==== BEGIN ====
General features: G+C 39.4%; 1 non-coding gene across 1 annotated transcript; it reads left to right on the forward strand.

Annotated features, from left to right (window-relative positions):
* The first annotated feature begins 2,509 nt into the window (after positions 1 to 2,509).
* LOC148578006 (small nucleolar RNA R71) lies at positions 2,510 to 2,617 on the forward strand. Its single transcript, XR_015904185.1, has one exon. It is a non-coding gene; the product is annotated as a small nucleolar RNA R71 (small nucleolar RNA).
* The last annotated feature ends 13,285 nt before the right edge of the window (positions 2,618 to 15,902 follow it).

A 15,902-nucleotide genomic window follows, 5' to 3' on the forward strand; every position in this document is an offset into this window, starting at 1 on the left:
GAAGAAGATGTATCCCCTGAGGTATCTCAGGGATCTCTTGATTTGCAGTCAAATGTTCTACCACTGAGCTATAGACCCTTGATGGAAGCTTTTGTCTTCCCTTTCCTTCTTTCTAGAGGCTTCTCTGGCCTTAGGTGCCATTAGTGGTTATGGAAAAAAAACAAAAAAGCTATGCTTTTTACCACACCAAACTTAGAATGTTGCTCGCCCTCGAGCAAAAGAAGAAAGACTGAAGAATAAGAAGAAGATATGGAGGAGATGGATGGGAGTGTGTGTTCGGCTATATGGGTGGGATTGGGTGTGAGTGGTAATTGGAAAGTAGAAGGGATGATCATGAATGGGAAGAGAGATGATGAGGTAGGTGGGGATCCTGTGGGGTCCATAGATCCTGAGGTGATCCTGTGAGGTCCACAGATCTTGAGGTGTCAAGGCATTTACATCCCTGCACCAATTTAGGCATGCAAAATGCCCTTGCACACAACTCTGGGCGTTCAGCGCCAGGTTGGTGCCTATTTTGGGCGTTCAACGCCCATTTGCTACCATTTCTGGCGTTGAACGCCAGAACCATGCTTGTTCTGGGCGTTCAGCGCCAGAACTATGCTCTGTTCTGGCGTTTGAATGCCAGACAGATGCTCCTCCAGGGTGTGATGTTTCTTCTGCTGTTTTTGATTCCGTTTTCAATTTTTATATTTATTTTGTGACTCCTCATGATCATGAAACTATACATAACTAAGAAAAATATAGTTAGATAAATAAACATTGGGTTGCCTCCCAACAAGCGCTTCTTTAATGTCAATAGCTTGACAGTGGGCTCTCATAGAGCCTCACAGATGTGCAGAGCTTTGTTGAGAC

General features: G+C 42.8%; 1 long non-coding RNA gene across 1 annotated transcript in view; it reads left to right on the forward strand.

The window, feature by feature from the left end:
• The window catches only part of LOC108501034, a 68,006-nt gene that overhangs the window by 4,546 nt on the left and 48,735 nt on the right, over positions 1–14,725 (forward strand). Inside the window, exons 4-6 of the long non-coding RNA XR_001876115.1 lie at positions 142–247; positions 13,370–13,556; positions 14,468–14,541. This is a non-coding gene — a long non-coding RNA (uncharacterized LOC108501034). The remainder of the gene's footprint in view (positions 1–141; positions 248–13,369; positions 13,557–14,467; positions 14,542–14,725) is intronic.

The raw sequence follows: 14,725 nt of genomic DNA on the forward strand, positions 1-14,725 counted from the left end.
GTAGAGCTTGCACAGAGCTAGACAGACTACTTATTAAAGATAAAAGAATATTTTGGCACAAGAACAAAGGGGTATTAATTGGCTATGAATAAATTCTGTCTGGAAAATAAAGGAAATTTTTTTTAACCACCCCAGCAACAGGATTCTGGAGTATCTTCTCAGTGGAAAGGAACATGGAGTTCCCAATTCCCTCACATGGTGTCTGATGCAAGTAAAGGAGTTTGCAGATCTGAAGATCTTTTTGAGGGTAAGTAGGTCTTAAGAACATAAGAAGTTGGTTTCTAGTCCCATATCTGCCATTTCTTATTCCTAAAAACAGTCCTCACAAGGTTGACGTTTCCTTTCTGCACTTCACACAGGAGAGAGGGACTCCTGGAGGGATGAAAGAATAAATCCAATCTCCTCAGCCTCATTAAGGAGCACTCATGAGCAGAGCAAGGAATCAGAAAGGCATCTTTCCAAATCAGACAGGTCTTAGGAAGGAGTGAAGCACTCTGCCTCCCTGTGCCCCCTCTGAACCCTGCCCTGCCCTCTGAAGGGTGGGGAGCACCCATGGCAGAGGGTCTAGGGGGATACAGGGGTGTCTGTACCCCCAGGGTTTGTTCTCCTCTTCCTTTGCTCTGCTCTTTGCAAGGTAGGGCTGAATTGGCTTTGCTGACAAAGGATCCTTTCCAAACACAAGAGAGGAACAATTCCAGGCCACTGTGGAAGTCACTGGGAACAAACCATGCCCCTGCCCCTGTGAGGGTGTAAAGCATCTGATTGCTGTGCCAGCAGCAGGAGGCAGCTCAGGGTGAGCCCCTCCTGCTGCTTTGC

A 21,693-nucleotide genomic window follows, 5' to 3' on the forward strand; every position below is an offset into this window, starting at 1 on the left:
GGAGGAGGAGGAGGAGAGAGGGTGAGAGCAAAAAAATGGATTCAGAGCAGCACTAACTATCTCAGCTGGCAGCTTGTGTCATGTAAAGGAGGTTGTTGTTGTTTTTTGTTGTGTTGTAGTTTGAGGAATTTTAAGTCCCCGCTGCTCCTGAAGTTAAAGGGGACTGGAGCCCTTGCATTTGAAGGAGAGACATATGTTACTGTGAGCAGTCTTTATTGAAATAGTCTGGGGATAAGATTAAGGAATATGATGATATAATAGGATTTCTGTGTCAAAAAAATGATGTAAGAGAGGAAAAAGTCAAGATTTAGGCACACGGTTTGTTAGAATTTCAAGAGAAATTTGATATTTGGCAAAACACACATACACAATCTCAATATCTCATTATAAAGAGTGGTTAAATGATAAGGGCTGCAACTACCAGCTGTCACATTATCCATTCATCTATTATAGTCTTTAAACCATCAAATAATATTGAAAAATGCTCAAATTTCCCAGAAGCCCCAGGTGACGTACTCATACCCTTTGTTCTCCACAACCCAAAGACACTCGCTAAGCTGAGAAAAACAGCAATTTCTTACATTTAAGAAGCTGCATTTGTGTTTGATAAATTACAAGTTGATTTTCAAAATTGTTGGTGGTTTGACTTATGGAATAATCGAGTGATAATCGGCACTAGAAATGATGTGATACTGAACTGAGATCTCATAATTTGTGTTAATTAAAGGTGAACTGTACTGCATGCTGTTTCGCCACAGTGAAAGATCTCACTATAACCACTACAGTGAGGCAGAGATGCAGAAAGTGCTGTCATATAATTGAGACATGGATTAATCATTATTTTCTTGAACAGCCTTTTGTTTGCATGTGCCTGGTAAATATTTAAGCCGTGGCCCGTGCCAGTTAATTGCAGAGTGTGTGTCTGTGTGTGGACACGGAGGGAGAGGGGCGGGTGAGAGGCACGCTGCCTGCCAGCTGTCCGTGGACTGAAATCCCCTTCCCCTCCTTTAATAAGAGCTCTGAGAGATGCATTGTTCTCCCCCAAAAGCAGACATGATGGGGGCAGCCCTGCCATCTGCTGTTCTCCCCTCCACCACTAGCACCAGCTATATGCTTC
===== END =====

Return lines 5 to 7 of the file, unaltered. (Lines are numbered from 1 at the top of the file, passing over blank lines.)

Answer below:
* The last annotated feature ends 13,285 nt before the right edge of the window (positions 2,618 to 15,902 follow it).

A 15,902-nucleotide genomic window follows, 5' to 3' on the forward strand; every position in this document is an offset into this window, starting at 1 on the left:
GAAGAAGATGTATCCCCTGAGGTATCTCAGGGATCTCTTGATTTGCAGTCAAATGTTCTACCACTGAGCTATAGACCCTTGATGGAAGCTTTTGTCTTCCCTTTCCTTCTTTCTAGAGGCTTCTCTGGCCTTAGGTGCCATTAGTGGTTATGGAAAAAAAACAAAAAAGCTATGCTTTTTACCACACCAAACTTAGAATGTTGCTCGCCCTCGAGCAAAAGAAGAAAGACTGAAGAATAAGAAGAAGATATGGAGGAGATGGATGGGAGTGTGTGTTCGGCTATATGGGTGGGATTGGGTGTGAGTGGTAATTGGAAAGTAGAAGGGATGATCATGAATGGGAAGAGAGATGATGAGGTAGGTGGGGATCCTGTGGGGTCCATAGATCCTGAGGTGATCCTGTGAGGTCCACAGATCTTGAGGTGTCAAGGCATTTACATCCCTGCACCAATTTAGGCATGCAAAATGCCCTTGCACACAACTCTGGGCGTTCAGCGCCAGGTTGGTGCCTATTTTGGGCGTTCAACGCCCATTTGCTACCATTTCTGGCGTTGAACGCCAGAACCATGCTTGTTCTGGGCGTTCAGCGCCAGAACTATGCTCTGTTCTGGCGTTTGAATGCCAGACAGATGCTCCTCCAGGGTGTGATGTTTCTTCTGCTGTTTTTGATTCCGTTTTCAATTTTTATATTTATTTTGTGACTCCTCATGATCATGAAACTATACATAACTAAGAAAAATATAGTTAGATAAATAAACATTGGGTTGCCTCCCAACAAGCGCTTCTTTAATGTCAATAGCTTGACAGTGGGCTCTCATAGAGCCTCACAGATGTGCAGAGCTTTGTTGAGAC